Cultural History

on fine tan sand a curled length of feather boa kelp lies, light shines through the semi-translucent green brown blades lining the edges
Feather boa kelp at Natural Bridges SMR. photo © A. Young, CC BY-NC 2.0

For centuries, Native American Tribes in California have relied on marine and coastal resources. Many Native American Tribes in California continue to regularly harvest marine resources within their ancestral territories and maintain relationships with the coast for ongoing customary uses. The first people to inhabit this area were the Uypin tribe, whose descendants are now known as the Ohlone. The Uypin hunted marine mammals and harvested fish and shellfish throughout their territory. Today, the Ohlone maintain a presence along the Central Coast, with individuals living throughout the region and continuing traditional practices. 

Spanish explorers first visited this area in the early 1600s. Mission Santa Cruz was founded in 1791, bringing increased fur hunting and fishing. By 1834, this area was governed by Mexican authorities who used the coastal land for cattle grazing. A developer planned to build an exclusive hotel on the property, naming nearby streets after large cities in hopes that people from places such as Modesto and Sacramento would choose to build summer homes nearby. Financial troubles meant the hotel never came to fruition. In 1933, the State of California purchased the land, ensuring its protection. Open space surrounded the state park until development enclosed the coastal property in the 1970s.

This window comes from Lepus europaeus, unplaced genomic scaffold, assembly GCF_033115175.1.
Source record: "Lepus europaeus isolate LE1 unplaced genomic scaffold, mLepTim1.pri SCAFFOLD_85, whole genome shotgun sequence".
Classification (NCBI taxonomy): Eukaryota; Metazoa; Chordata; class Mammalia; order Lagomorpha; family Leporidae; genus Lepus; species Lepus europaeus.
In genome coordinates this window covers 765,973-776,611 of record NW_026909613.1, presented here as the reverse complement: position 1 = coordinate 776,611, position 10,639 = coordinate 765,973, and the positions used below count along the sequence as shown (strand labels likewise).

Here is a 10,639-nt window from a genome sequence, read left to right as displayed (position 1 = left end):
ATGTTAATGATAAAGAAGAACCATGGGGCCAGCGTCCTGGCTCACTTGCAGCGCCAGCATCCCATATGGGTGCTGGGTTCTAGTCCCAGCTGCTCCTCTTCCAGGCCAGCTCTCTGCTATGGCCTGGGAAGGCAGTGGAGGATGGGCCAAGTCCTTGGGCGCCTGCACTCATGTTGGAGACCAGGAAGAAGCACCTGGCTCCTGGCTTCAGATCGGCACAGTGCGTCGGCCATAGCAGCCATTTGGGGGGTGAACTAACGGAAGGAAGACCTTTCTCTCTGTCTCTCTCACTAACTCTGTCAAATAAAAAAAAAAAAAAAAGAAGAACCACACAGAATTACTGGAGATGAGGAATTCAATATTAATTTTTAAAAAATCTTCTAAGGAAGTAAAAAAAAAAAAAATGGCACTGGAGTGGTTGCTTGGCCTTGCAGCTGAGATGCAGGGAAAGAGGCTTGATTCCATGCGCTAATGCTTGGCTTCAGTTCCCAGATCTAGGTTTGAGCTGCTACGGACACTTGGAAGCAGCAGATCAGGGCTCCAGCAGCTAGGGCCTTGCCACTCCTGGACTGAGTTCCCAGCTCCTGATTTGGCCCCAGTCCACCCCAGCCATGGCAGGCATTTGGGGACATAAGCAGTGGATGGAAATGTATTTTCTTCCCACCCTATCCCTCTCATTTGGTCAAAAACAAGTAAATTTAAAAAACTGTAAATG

Recreation

bushes with yellow wildflowers frame a dramatically sculpted cliffside coastline, large fingers of flat rocks extend out from the cliffside into a calm blue green ocean
Wilder Ranch State Park on the western edge of Natural Bridges SMR. photo © B. Kozera, CC BY-NC-ND 2.0

Natural Bridges SMR lies adjacent to Natural Bridges State Beach, a 65-acre haven for outdoor enthusiasts. The beach is easily accessible with parking, restrooms, picnic tables, and a visitor center. The beach area is a great spot for beachcombing, building sandcastles, and tidepooling. From shore, wildlife viewing opportunities abound; bring binoculars to check out shorebirds, seals, sea otters, and migrating whales. Surfing and boogie boarding are also popular, and on windy days, windsurfers and kite flyers are common.

Natural Bridges State Beach also offers various educational opportunities. During low tides, docents lead tidepool explorations year round. During fall and winter, when monarch butterflies migrate through the area, butterfly tours leave from the visitor center on weekends. Guided nature walks are offered year round on topics ranging from wildflowers to birds. A network of trails through the Monarch Butterfly Natural Preserve and the Moore Creek Wetlands Natural Preserve offer hiking and exploration opportunities. Natural Bridges SMR prohibits take of any kind.

Coordinates

This area is bounded by the mean high tide line and a distance of 200 feet seaward of mean lower low water between the following two points:

36° 57.912' N. lat. 122° 07.650' W. long.; and
36° 57.015' N. lat. 122° 03.504' W. long.

California Code of Regulations Title 14, Section 632(b)(69)

Map

Map of Natural Bridges State Marine Reserve - link opens in new window

Facts, Map & Regulations

MPA fact sheet